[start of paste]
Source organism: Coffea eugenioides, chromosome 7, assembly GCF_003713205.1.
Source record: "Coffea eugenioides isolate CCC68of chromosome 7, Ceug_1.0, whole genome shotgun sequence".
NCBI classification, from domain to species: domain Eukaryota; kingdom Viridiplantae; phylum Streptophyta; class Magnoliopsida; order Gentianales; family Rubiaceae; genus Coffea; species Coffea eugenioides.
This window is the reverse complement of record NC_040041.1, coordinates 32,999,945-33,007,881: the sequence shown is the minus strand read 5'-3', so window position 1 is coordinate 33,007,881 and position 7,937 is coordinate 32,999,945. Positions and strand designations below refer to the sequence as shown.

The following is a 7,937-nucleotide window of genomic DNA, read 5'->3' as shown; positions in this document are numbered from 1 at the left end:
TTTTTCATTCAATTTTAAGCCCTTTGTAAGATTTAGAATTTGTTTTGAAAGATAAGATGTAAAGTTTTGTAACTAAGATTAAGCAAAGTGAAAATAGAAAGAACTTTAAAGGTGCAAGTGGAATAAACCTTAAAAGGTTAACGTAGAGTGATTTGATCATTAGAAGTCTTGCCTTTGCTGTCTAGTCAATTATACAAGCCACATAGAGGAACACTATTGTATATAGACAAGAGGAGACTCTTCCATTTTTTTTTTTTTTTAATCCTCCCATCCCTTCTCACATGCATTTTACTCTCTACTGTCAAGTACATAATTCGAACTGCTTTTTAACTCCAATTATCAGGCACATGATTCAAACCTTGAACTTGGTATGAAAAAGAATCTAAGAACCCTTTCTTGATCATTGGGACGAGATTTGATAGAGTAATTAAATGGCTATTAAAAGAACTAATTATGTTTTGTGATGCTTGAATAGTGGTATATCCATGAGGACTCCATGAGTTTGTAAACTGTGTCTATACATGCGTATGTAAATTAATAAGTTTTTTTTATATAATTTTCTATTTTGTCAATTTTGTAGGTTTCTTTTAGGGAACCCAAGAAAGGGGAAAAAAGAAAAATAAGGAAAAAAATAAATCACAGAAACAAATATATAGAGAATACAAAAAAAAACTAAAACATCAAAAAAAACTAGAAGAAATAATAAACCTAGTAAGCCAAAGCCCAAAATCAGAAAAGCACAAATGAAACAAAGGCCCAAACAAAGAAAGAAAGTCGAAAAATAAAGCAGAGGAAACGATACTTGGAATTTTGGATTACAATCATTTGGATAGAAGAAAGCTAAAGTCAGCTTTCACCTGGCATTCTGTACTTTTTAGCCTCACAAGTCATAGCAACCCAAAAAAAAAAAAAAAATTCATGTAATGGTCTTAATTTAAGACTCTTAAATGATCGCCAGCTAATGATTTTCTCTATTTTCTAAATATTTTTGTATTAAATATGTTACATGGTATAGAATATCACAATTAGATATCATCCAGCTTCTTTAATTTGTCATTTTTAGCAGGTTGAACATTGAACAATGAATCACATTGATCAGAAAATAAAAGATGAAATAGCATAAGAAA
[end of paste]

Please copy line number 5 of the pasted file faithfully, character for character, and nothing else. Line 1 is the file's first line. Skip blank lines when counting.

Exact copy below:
The following is a 7,937-nucleotide window of genomic DNA, read 5'->3' as shown; positions in this document are numbered from 1 at the left end: